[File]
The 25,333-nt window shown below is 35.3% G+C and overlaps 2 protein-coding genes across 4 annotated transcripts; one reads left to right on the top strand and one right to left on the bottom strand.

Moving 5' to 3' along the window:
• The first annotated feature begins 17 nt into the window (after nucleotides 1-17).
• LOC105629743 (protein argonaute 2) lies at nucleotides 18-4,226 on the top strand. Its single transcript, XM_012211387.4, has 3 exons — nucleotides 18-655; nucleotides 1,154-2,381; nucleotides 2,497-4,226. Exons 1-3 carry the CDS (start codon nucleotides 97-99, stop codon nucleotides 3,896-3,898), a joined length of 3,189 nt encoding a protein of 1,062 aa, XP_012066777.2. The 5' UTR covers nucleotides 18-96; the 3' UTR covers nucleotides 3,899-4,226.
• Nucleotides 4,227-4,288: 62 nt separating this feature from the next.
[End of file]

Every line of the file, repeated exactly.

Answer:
The 25,333-nt window shown below is 35.3% G+C and overlaps 2 protein-coding genes across 4 annotated transcripts; one reads left to right on the top strand and one right to left on the bottom strand.

Moving 5' to 3' along the window:
• The first annotated feature begins 17 nt into the window (after nucleotides 1-17).
• LOC105629743 (protein argonaute 2) lies at nucleotides 18-4,226 on the top strand. Its single transcript, XM_012211387.4, has 3 exons — nucleotides 18-655; nucleotides 1,154-2,381; nucleotides 2,497-4,226. Exons 1-3 carry the CDS (start codon nucleotides 97-99, stop codon nucleotides 3,896-3,898), a joined length of 3,189 nt encoding a protein of 1,062 aa, XP_012066777.2. The 5' UTR covers nucleotides 18-96; the 3' UTR covers nucleotides 3,899-4,226.
• Nucleotides 4,227-4,288: 62 nt separating this feature from the next.